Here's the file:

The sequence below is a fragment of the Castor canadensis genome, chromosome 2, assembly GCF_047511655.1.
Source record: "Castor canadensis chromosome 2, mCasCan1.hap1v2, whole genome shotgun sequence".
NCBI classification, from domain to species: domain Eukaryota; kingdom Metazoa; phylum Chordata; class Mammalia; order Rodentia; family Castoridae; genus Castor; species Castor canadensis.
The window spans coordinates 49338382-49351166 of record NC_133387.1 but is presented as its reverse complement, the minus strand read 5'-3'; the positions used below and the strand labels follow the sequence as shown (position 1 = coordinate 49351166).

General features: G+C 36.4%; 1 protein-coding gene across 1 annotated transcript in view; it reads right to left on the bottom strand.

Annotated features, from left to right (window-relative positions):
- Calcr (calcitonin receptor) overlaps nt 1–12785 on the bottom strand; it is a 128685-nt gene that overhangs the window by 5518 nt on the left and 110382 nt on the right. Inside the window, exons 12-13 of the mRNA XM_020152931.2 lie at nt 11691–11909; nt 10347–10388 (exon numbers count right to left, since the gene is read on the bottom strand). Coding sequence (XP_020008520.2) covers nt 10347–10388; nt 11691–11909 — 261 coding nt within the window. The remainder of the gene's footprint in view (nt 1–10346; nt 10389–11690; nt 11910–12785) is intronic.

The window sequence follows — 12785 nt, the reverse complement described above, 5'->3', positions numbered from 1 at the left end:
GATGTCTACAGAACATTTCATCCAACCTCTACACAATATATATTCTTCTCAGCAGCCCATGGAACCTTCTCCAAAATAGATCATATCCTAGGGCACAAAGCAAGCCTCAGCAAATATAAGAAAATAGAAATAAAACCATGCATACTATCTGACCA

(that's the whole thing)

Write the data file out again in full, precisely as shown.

The sequence below is a fragment of the Castor canadensis genome, chromosome 2, assembly GCF_047511655.1.
Source record: "Castor canadensis chromosome 2, mCasCan1.hap1v2, whole genome shotgun sequence".
NCBI classification, from domain to species: domain Eukaryota; kingdom Metazoa; phylum Chordata; class Mammalia; order Rodentia; family Castoridae; genus Castor; species Castor canadensis.
The window spans coordinates 49338382-49351166 of record NC_133387.1 but is presented as its reverse complement, the minus strand read 5'-3'; the positions used below and the strand labels follow the sequence as shown (position 1 = coordinate 49351166).

General features: G+C 36.4%; 1 protein-coding gene across 1 annotated transcript in view; it reads right to left on the bottom strand.

Annotated features, from left to right (window-relative positions):
- Calcr (calcitonin receptor) overlaps nt 1–12785 on the bottom strand; it is a 128685-nt gene that overhangs the window by 5518 nt on the left and 110382 nt on the right. Inside the window, exons 12-13 of the mRNA XM_020152931.2 lie at nt 11691–11909; nt 10347–10388 (exon numbers count right to left, since the gene is read on the bottom strand). Coding sequence (XP_020008520.2) covers nt 10347–10388; nt 11691–11909 — 261 coding nt within the window. The remainder of the gene's footprint in view (nt 1–10346; nt 10389–11690; nt 11910–12785) is intronic.

The window sequence follows — 12785 nt, the reverse complement described above, 5'->3', positions numbered from 1 at the left end:
GATGTCTACAGAACATTTCATCCAACCTCTACACAATATATATTCTTCTCAGCAGCCCATGGAACCTTCTCCAAAATAGATCATATCCTAGGGCACAAAGCAAGCCTCAGCAAATATAAGAAAATAGAAATAAAACCATGCATACTATCTGACCA